First published back in April of 2015, British author Nathan Robinson’s novella ‘Midway’ was released through Severed Press in both paperback and ebook format.

The story was originally written as a short story for the ‘Dead Bait 2’ (2011) anthology.  However, Robinson missed the submission deadline and the story was instead relegated to the depths of the author’s hard drive.  Luckily, sometime later Robinson brought the story out from hiding, gave it a new zest of life (whilst trebling the word count), and the story finally saw publication.

DLS Synopsis:
They were just over the halfway point of their Atlantic crossing.  Twenty-one year old Sam Berlitz was one of the five Brits in Team GB swimming the warm equatorial waters of the briny Atlantic.  The swimmers were taking it in turns to swim the colossal distance.  Their support boat – The Lord Burringham – edging through the choppy waters alongside them.  

Ahead of them a sizeable underwater earthquake had shaken the seabed up, but the organisers saw no reason why this would impede the swimmers’ progress.  In fact, Team GB was doing well, with them now in third place out of the ten countries competing.  Sam was feeling confident about his swim and the overall performance of his team mates.  

He’d been swimming hard for a while now, slicing through the water in his Fast Skin wetsuit, hopefully gaining some ground on the Americans ahead of them.  He’d heard a faint scream a little while back but it had barely registered with him.  Although now he could feel his arms and legs being to tire.  He’d lost track of time.  Had he done more than his designated hour?  If so, then why hadn’t anyone called to replace him?

Turning his head to the side he realised couldn’t see the Lord Burringham.  Rotating further in the water, he found he literally couldn’t see the support boat anywhere.  All around him just the vast open expanse of the Atlantic.  Not even a dot on the horizon to signify where his fellow teammates could be.

He was completely alone.  Stranded halfway across the great Atlantic Ocean with no food or water or any means to stay afloat.  The Shark Shield securely zipped-up in a pocket on the back of his Fast Skin was still emitting its pulses to deter any large predators – however he knew the battery life wouldn’t last more than a handful of hours without being recharged.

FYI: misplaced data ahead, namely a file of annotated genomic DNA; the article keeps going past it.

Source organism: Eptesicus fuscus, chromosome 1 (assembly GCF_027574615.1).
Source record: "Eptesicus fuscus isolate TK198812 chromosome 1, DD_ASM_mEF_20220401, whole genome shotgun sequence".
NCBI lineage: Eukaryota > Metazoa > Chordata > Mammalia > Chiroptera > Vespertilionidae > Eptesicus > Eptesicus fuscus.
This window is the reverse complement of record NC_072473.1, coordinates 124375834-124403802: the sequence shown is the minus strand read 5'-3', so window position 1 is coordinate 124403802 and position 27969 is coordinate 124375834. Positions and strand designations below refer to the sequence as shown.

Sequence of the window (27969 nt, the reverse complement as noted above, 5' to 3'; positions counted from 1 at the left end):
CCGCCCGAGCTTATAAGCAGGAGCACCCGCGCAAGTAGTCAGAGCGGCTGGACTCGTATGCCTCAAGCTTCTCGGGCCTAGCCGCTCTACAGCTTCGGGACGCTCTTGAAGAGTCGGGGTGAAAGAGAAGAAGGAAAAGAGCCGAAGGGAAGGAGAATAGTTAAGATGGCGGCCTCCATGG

He had no idea what to do next.  Should he wait where he was?  A mere speck treading water in the middle of the vast Atlantic Ocean.  Or should he try heading back in the hope of crossing paths with one of the other teams?

Of course it’s then that the cramp down his leg starts to come back.  He dips his head into the water to kneed the back of his cramping leg.  And that’s when he sees it.  Beneath him, a brief glimpse before the gloom swallows the vision up entirely.  Something moving.  A shapeless, malformed silhouette spread out like an oil spill, its size undeterminable with no fixed points to focus on.

Sam Berlitz was wrong.  He wasn’t alone…

DLS Review:
This particular deep sea horror novella came to my attention when (horror author) J.R. Park mentioned it in passing over a beer one evening.  Park threw down a brief outline of the story, and just like that, I was instantly drawn in.

The idea of suddenly realising that you’re completely alone is (let’s be honest) absolutely terrifying.  We’ve all experienced that stomach-churning feeling as a child, when you’re wondering along in a world of your own, daydreaming about all that weird and wonderful stuff that kids do, when all of a sudden you realise your parents are no longer beside you.  In that second, you absolutely shit your pants.  Panic floods your senses.  Your heart jumps up into your mouth, your eyes fill with tears.  You spin on the spot – desperately trying to catch a glimpse of the parents you realise are your whole world.

Yeah, you’re an adult now, and so the sudden loss of a guardian by your side doesn’t have the same impact.  Nevertheless, that very same gut-wrenching fear of snapping out of a mindless daze and suddenly realising you’re lost and completely alone is still inherently there.  Amplify that by a frigging thousand fold (because of the environment of the vast ocean), and you’ve got yourself one of those instantly chilling premises that sends strange chilling sensations all down your body, just from the mere thought of it.  Well – the premise for ‘Midway’ did that for me anyway.